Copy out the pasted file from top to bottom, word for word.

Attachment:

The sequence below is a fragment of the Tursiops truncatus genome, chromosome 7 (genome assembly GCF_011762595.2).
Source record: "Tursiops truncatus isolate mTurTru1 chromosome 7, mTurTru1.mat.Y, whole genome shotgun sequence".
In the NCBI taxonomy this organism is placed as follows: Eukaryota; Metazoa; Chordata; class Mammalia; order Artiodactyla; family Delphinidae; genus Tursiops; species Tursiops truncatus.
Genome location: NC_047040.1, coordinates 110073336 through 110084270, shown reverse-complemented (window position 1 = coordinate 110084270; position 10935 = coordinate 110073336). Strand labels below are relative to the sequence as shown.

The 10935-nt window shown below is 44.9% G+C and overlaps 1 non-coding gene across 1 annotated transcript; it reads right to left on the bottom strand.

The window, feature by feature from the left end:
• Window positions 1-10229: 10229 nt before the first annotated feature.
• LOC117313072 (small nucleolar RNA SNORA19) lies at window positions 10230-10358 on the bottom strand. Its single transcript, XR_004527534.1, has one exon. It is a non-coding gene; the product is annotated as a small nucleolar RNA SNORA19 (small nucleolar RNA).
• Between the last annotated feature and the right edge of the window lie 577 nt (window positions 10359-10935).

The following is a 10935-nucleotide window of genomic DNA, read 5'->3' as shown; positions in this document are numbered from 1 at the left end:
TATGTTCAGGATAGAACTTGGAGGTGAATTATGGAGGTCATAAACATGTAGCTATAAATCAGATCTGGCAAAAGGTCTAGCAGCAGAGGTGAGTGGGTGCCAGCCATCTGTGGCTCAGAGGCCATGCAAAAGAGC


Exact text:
The sequence below is a fragment of the Tursiops truncatus genome, chromosome 7 (genome assembly GCF_011762595.2).
Source record: "Tursiops truncatus isolate mTurTru1 chromosome 7, mTurTru1.mat.Y, whole genome shotgun sequence".
In the NCBI taxonomy this organism is placed as follows: Eukaryota; Metazoa; Chordata; class Mammalia; order Artiodactyla; family Delphinidae; genus Tursiops; species Tursiops truncatus.
Genome location: NC_047040.1, coordinates 110073336 through 110084270, shown reverse-complemented (window position 1 = coordinate 110084270; position 10935 = coordinate 110073336). Strand labels below are relative to the sequence as shown.

The 10935-nt window shown below is 44.9% G+C and overlaps 1 non-coding gene across 1 annotated transcript; it reads right to left on the bottom strand.

The window, feature by feature from the left end:
• Window positions 1-10229: 10229 nt before the first annotated feature.
• LOC117313072 (small nucleolar RNA SNORA19) lies at window positions 10230-10358 on the bottom strand. Its single transcript, XR_004527534.1, has one exon. It is a non-coding gene; the product is annotated as a small nucleolar RNA SNORA19 (small nucleolar RNA).
• Between the last annotated feature and the right edge of the window lie 577 nt (window positions 10359-10935).

The following is a 10935-nucleotide window of genomic DNA, read 5'->3' as shown; positions in this document are numbered from 1 at the left end:
TATGTTCAGGATAGAACTTGGAGGTGAATTATGGAGGTCATAAACATGTAGCTATAAATCAGATCTGGCAAAAGGTCTAGCAGCAGAGGTGAGTGGGTGCCAGCCATCTGTGGCTCAGAGGCCATGCAAAAGAGC